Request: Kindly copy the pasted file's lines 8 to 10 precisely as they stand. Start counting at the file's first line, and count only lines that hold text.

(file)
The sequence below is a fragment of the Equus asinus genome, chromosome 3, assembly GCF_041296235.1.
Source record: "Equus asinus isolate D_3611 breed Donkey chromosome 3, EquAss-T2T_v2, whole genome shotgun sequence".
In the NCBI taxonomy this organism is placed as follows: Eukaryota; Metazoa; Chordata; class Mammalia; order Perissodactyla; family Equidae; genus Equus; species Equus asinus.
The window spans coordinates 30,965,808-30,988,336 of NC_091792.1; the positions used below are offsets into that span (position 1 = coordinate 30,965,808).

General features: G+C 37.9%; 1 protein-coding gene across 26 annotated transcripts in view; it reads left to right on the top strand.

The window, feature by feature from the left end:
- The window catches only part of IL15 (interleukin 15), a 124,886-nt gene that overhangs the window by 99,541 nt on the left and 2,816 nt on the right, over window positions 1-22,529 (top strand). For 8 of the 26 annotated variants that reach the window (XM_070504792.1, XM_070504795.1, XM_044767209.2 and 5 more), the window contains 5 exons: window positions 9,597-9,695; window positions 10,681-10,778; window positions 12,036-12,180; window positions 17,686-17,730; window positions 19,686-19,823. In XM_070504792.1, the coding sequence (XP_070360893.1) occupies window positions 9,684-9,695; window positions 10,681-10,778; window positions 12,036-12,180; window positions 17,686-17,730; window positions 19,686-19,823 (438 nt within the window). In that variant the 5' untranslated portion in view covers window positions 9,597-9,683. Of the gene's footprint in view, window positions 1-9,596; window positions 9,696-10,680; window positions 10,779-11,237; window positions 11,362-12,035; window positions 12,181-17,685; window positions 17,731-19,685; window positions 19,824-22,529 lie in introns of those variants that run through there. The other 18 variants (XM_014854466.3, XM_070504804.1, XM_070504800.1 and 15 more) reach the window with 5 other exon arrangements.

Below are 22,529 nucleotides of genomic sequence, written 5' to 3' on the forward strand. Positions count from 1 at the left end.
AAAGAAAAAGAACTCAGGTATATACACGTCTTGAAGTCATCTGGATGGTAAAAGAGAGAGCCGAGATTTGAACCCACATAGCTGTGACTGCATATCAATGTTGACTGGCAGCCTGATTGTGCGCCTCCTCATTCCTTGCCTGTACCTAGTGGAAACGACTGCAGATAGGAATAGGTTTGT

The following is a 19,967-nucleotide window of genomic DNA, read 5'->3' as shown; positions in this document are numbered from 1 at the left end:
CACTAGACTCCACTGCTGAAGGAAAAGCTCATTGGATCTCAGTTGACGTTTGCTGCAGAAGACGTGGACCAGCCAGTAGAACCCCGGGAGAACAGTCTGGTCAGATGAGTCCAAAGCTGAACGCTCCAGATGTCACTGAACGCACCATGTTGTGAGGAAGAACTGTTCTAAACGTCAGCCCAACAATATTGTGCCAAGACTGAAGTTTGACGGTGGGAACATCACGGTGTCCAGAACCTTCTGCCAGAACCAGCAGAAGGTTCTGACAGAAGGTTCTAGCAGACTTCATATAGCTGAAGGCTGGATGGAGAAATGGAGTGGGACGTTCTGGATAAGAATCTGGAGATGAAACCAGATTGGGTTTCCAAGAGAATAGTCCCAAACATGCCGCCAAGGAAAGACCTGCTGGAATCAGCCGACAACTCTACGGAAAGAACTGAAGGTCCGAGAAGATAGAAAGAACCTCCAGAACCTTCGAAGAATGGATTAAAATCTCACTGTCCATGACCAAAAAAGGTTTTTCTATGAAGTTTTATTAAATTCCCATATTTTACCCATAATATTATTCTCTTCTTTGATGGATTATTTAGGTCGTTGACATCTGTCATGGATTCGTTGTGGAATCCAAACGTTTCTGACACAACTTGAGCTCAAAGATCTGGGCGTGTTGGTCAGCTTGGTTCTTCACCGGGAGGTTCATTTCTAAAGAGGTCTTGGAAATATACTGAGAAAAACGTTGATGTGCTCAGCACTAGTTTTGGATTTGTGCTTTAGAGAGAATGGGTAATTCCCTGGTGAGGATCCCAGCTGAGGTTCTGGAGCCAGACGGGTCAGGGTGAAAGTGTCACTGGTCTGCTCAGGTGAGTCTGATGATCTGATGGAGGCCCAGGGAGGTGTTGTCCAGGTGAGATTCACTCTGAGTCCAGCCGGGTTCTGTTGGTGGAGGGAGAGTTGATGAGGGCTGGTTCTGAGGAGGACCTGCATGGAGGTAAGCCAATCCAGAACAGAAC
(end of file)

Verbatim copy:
Below are 22,529 nucleotides of genomic sequence, written 5' to 3' on the forward strand. Positions count from 1 at the left end.
AAAGAAAAAGAACTCAGGTATATACACGTCTTGAAGTCATCTGGATGGTAAAAGAGAGAGCCGAGATTTGAACCCACATAGCTGTGACTGCATATCAATGTTGACTGGCAGCCTGATTGTGCGCCTCCTCATTCCTTGCCTGTACCTAGTGGAAACGACTGCAGATAGGAATAGGTTTGT

The following is a 19,967-nucleotide window of genomic DNA, read 5'->3' as shown; positions in this document are numbered from 1 at the left end: